Auto123.com - Helping you drive happy

Hyundai and Kia Developing Intelligent Transmission

A few years ago, the Hyundai/Kia group reinvented the continuously variable transmission with a system that the company called "intelligent". The Intelligent Variable Transmission was unleashed. With the use of a chain belt instead of a push belt, the companies promised better fuel efficiency - and that the IVT did. The average consumption rating for the Accent subcompact car went from 7.4L to 6.5L/100 km.

Now, the auto group is taking on the conventional automatic transmission, this time by adding a level of autonomy that will help make it more fuel-efficient.

In essence, the system is about anticipatory shifting technology, and it’s called the Information and Communication Technology (ICT) Connected Shift System.

Auto123 launches Shopicar! All new makes and models and all current promotions.

Photo: Hyundai

The system essentially allows the vehicle to automatically shift to the optimum speed after identifying the road and traffic conditions ahead. Thanks to 3D navigation information sent in real time by cameras and radar, the transmission box adjusts itself according to the situation. If it slows down in front, it will be proactive and downshift at the right time to maximize fuel economy.

Similarly, if climbs, descents or turns are detected, the transmission also adjusts itself so that the car behaves optimally in these situations.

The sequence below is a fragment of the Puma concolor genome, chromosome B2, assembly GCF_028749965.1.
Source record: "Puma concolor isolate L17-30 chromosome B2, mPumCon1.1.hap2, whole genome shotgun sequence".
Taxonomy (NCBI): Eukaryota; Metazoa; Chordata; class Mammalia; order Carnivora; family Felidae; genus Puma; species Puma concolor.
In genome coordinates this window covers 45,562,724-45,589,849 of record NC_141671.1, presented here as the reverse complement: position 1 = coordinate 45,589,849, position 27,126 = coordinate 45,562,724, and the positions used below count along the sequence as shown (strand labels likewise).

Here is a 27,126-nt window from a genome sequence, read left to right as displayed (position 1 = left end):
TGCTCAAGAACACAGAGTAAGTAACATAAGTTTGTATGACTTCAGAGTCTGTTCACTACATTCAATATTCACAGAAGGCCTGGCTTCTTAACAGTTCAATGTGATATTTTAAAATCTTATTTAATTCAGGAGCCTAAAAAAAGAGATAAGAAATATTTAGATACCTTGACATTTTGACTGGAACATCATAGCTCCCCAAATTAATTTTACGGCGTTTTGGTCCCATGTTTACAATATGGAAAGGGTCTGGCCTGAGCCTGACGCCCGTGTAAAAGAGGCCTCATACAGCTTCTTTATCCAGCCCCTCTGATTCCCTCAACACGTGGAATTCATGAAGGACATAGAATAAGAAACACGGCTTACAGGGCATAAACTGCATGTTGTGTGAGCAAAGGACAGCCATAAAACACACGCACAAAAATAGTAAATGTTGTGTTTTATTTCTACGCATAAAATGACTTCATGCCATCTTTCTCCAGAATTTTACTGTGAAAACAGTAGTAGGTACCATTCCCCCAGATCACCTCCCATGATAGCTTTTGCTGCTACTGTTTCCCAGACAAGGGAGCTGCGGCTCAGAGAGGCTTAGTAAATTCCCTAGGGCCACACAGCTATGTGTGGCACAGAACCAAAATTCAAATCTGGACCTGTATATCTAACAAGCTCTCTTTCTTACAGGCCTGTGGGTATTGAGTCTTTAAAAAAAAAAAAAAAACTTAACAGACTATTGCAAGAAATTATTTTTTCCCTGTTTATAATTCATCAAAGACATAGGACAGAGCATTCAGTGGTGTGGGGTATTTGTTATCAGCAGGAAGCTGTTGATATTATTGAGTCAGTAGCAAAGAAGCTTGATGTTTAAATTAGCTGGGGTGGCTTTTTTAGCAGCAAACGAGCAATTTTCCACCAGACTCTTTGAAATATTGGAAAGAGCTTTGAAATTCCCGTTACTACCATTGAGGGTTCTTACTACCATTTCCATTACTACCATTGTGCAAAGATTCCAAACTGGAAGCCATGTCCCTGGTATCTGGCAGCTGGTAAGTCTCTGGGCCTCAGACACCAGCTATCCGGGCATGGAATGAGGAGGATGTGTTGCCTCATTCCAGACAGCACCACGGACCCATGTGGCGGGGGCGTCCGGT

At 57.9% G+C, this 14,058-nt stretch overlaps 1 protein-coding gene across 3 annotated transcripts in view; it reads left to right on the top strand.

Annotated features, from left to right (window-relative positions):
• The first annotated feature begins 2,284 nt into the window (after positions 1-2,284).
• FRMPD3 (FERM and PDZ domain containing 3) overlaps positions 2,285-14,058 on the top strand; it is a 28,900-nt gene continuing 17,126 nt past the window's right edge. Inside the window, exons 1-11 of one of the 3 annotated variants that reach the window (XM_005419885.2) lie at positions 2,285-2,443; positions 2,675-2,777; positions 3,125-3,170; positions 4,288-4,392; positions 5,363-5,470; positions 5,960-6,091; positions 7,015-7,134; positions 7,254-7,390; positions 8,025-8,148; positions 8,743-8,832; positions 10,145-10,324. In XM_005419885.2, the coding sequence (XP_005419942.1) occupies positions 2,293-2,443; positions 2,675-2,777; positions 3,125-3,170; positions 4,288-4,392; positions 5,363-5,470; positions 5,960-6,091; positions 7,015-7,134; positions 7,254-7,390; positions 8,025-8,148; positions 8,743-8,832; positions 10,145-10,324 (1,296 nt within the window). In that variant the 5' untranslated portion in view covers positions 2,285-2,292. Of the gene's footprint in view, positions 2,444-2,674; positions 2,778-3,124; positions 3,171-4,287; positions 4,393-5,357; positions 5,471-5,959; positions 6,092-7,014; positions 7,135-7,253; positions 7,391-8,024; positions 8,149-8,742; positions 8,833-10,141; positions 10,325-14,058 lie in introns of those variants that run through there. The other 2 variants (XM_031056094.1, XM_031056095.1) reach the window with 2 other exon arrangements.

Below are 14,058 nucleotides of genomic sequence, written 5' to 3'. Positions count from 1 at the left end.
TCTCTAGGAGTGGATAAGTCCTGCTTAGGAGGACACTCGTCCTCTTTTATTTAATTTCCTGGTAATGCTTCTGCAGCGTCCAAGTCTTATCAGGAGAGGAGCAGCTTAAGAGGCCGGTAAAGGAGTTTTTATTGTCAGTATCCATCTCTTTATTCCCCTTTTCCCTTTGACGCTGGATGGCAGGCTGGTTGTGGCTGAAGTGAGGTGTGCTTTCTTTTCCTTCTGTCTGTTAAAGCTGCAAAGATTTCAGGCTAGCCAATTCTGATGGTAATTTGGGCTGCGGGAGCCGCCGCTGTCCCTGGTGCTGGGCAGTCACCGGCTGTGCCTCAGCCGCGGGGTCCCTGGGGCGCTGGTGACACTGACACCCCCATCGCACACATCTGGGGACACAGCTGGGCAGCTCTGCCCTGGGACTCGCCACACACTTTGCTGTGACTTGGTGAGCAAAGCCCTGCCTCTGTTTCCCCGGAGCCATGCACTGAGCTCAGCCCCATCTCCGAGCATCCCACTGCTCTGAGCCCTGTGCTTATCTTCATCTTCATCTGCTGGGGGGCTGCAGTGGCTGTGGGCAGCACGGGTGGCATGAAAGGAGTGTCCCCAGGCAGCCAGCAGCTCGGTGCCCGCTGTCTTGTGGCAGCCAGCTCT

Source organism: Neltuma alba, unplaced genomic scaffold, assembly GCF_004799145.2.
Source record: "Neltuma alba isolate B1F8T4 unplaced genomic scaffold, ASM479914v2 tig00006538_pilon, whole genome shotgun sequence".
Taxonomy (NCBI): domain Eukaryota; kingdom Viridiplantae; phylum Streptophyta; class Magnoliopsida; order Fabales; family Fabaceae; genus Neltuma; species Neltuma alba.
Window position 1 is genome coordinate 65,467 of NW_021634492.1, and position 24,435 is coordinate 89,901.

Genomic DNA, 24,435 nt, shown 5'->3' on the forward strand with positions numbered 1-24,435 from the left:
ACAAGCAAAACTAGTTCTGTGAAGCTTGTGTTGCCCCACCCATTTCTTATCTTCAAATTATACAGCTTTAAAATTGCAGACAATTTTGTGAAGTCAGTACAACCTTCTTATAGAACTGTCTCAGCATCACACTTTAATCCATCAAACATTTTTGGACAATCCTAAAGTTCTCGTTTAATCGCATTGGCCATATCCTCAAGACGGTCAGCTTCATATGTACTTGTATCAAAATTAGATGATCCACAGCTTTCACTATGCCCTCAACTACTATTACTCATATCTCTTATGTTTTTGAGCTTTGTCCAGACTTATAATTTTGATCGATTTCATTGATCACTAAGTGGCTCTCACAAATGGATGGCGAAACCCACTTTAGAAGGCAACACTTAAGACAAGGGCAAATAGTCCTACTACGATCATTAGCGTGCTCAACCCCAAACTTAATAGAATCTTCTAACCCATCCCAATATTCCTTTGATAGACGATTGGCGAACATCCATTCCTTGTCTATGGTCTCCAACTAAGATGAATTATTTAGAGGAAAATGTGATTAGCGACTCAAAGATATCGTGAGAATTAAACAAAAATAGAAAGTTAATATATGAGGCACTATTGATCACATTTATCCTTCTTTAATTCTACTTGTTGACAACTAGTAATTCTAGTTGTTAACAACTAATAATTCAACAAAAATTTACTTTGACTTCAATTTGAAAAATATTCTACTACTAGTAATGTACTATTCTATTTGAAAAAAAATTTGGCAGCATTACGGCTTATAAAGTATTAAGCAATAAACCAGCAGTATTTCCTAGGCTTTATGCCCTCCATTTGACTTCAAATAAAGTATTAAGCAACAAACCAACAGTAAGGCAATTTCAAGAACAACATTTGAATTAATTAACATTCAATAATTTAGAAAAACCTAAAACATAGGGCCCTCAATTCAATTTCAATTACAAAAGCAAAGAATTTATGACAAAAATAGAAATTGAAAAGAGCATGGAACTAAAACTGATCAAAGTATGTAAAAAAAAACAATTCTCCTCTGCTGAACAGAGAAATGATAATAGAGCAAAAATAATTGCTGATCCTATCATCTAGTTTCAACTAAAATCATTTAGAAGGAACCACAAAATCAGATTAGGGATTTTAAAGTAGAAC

All the information is transmitted to the car's control unit, which should improve both fuel efficiency and handling.

Photo: Hyundai

According to tests carried out by the group, the ICT Connect Shift system has reduced the frequency of gear changes on roads with notable curves by 43%. The frequency with which brakes were required was also reduced by 11% under the same conditions. As a result, there’s also less wear on the brakes.

Hyundai and Kia plan to use the ICT Connect Shift system on their future models, but have not specified which ones will get it first. Needless to say, it will be an integral part of the manufacturer's autonomous-drive technology going forward.

What do we think?

At first glance, it's certainly impressive technologically, at least in terms of maximizing fuel consumption. On the other hand, we're dealing with yet another new technology that helicopter-parents the driver; there’s nothing interesting here for driving enthusiasts. Hopefully, the system will leave the choice up to whoever's behind the wheel.